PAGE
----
This is a continuation-in-part of application Ser. No. 58,027 filed July 16, 1979 entitled: A METHOD OF MAKING CAST ASPHERIC LENSES, now U.S. Pat. No. 4,229,390, which is a continuation-in-part of application Ser. No. 5,598 filed Jan. 22, 1979entitled: A METHOD OF MAKING ASPHERIC LENSES now U.S. Pat. No. 4,188,353 which is a continuation-in-part of Ser. No. 874,934, filed Feb. 3, 1978, now U.S. Pat. No. 4,150,073, which is a continuation-in-part of Ser. No. 793,388, filed May 25, 1977, now abandoned.
A master positive mold is made from glass or stainless steel or other materials which will withstand the molding temperatures.
The master mold, 1 FIG. 1, is placed in a sleeve, 4 FIG. 1, a molding grade of resinous material such as polyimide, polycarbonate, polymethylpentene, polyethylene, polypropylene, nylon, or other molding material is placed in the sleeve, 4 FIG. 1. The sleeve and it's contents are heated to the softening point of the molding material, pressure is applied to form the lens mold, 3 FIG. 1. The sides of the master mold, 1 FIG. 1, have been cut to a smaller diameter to provide the opening, 5 FIG. 1. When sufficient heat and pressure have been applied, the molding compound, 3, will fill the area around the positive mold, 1, forming a cup-like cavity with a curved optical surface, 2 FIG. 1, at the bottom. Either injection or compression molding may be used to produce the lens molding container. The lens container, 3 FIG. 1, is removed from the molding sleeve, 4 FIG. 1, and the optical mold, 1 FIG. 1, is also removed.
A liquid or syrup monomer material containing a suitable catalyst, 6 FIG. 2, is placed over the optical surface, 2 FIG. 2, and covered to prevent evaporation with a cover, 7 FIG. 2, and air space, 8 FIG. 2, is provided. The liquid monomer is polymerized to form a solid. Microwave energy or heat may be used to speed the polymerization process. Thermosetting and crosslinked materials may be used to produce lenses which are dimensionally stable. This process is suitable for the production of soft contact lenses which cannot be made by compression or injection molding techniques.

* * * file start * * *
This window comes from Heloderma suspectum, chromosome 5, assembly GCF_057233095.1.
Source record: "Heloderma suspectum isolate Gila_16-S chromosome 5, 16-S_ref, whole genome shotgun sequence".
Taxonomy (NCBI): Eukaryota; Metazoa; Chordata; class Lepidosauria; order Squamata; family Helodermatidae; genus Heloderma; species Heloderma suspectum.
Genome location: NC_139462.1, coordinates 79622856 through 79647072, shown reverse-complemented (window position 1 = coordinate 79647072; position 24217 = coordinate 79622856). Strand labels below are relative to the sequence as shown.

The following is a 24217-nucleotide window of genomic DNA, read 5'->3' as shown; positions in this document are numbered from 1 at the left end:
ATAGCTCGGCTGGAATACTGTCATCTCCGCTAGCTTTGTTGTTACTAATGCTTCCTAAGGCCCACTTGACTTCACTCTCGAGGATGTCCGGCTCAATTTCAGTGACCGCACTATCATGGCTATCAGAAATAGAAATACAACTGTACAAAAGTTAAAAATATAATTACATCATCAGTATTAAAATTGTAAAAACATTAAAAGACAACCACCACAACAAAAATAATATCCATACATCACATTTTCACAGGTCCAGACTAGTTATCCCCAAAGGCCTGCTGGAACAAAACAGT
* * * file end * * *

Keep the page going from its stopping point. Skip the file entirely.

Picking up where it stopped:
It is not necessary to remove the hardened plastic lens material, 6 FIG. 3, from the mold, 3 FIG. 3, before cutting the convex curve, 9 FIG. 3.
The convex lens surface may be produced by the use of a cutting device mounted on a X and Y axis movement sliding bearings. The movement of the two slides are at 90 lens diameter and the second movement being toward and away from the lens. The exact control of the position of each movement of the cutter and a memory of the location of the cutter can be accomplished by electromatic control unit often referred to as a computer. Spherical, aspheric and toric surfaces may be cut by electronic control. The lens is rotated around the intended optical axis. The speed of the rotation may be from 10 revolutions per minute for toric surfaces to as high as 30,000 revolutions per minute. Air turbines or conventional motors may be used to rotate the lens about the optical axis. If high speeds are to be used, air supported bearings should be selected. The cutter mounted on the X and Y axis controlled device may be a conventional diamond lens cutter or a sharply focused laser beam. The energy from a carbon dioxide laser is in the longer infrared wave-length of the optical spectrum and has proven suitable for cutting contact lens plastic materials. The cutting is accomplished by rapidly heating the material exposed to the surface of the focused beam and vaporizing the material at the surface of the coherent energy beam. The underlying material is only slightly heated as the heat is carried away by the expansion of the heated solid material transforming and expanding into a gas state. The resulting solid surface is highly polished and requires no further polishing or processing.